Beyerdynamic’s other big feature is sound personalization, which it offers through the Miy app. There’s also something called “— Attention to Detail with Mimi Sound Personalization.” From a marketing standpoint, that all sounds pretty convoluted and I’m not sure who thought naming the app “Miy” was a good idea. But here’s how it works in a nutshell: You do a 2-minute hearing test in the app and you get a custom sound profile for your ears. In my case, it did seem to slightly improve the sound. However, the default sound profile also appealed to me. There’s a slider in the app that allows you to move between the “original” sound profile and your personalized sound profile. Additionally, you get some preset equalizer settings to play around with.
The earbuds worked well for making voice calls — they have two microphones on each bud — with decent though not exceptional reduction of background noise. Ultimately, however, where the earbuds really shine is when it comes to sound quality.
Equipped with 10mm drivers, the buds support the AAC and AptX Adaptive audio codecs. I tested them with an iPhone 13 Pro and aAndroid phone. My phone supports AptX adaptive Bluetooth streaming and playback of high-resolution music files through services such as and .
Beyerdynamic is known for its over-ear wired studio headphones, including the newish($259). The Free Byrd buds exhibit many of that model’s sonic traits, including clean, accurate sound and an airy open quality (wide soundstage).
The Free Byrd are articulate and revealing, but also have more exciting sound than your prototypical studio headphone, which tend to restrain the bass and hew toward a neutral sound profile. The Free Byrd’s bass is tight and punchy with ample kick. That said, you may be more impressed with how natural and clear the mids sound (that’s where vocals live) and how the treble brings out the fine details in well-recorded tracks. These earbuds are certainly fun to listen to.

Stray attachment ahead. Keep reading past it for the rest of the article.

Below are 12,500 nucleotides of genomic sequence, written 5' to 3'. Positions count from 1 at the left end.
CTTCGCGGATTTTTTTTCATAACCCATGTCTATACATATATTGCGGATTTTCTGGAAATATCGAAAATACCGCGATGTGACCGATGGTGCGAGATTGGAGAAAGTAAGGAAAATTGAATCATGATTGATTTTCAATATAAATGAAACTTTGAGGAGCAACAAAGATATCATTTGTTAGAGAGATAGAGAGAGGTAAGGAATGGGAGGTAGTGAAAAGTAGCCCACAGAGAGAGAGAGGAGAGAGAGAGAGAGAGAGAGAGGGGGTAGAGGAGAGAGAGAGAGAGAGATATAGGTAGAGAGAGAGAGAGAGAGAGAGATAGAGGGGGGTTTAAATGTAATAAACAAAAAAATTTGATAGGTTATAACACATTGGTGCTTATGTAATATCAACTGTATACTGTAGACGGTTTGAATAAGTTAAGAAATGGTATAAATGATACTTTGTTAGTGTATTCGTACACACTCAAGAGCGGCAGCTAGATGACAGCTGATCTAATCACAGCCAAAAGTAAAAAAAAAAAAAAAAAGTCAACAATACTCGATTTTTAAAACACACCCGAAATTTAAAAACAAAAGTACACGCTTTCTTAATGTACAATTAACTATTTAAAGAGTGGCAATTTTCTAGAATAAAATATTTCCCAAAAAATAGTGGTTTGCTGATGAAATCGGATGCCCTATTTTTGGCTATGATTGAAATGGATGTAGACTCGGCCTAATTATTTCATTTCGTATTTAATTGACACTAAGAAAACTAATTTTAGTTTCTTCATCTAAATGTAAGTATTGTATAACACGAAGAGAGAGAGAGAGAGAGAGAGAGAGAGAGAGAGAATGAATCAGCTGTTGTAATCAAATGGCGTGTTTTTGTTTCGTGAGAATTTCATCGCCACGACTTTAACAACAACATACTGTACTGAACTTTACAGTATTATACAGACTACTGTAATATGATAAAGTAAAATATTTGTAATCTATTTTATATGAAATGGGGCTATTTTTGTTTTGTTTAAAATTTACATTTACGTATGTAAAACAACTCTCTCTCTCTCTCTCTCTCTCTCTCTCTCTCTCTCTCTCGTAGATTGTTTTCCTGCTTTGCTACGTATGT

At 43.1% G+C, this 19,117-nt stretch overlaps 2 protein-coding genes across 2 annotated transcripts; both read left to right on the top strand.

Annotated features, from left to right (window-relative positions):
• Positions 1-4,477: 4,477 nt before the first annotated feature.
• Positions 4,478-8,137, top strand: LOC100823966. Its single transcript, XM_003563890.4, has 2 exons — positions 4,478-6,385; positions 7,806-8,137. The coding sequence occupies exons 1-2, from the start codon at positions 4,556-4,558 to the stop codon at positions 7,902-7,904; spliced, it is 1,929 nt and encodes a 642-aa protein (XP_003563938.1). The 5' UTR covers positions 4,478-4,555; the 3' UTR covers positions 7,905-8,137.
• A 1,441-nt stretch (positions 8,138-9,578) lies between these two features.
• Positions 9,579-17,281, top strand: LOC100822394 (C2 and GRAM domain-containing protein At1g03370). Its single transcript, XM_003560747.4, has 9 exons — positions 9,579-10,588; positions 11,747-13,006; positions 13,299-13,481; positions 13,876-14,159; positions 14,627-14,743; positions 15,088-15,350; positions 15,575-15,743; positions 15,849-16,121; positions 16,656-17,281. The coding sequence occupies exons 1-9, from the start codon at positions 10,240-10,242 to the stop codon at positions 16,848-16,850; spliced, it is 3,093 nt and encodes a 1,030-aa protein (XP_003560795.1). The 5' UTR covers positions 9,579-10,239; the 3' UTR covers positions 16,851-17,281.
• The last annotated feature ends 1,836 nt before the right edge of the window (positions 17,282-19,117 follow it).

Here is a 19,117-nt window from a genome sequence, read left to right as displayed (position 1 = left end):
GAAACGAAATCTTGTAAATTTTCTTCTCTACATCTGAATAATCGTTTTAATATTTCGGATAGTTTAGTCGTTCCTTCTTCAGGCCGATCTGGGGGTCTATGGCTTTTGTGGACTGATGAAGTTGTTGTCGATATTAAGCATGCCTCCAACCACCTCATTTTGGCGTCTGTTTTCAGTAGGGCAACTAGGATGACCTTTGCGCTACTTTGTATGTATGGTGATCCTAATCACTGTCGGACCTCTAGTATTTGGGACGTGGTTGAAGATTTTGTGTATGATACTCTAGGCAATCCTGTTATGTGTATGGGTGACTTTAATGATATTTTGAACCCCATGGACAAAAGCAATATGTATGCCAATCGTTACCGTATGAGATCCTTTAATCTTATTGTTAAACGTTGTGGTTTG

Beyerdynamic Free Byrd: Final thoughts
If you can get the proper fit and a tight seal, these are excellent-sounding earbuds that are right at the top of their price class in terms of sound quality. While the Sony WF-1000XM4 buds may have more bass, they’re not as articulate or accurate as these. The Free Byrd are also a small step ahead of the Momentum True Wireless 3 for sound offering slightly better clarity and stereo separation.
Except for the impressive battery life — up to 11 hours at moderate volume levels with noise canceling off and up to 8 with it on — the Free Byrd are closer to the middle of the road in other areas, particularly their noise-canceling performance. But Beyerdyanic has said it made sound quality its highest priority and that definitely shows.
Beyerdynamic Free Byrd key specs
- Bluetooth 5.2
- Active noise-canceling with transparency mode
- 10mm drivers
- IPX4 splash-proof
- Two microphones on each bud for voice calls
- Low-latency mode
- Ear-detection sensors
- USB-C and wireless Qi charging
- Up to 11 hours of battery life with ANC off), 8 hours with ANC on
- Quick-charge feature gives you 70 minutes of power with a 10-minute charge
- Sound personalization via the Miy app and
- Google Fast Pair
- Amazon Alexa support
- AAC and AptX Adaptive audio codecs
- Price: $249 (£199 or roughly AU$350)
Source from www.cnet.com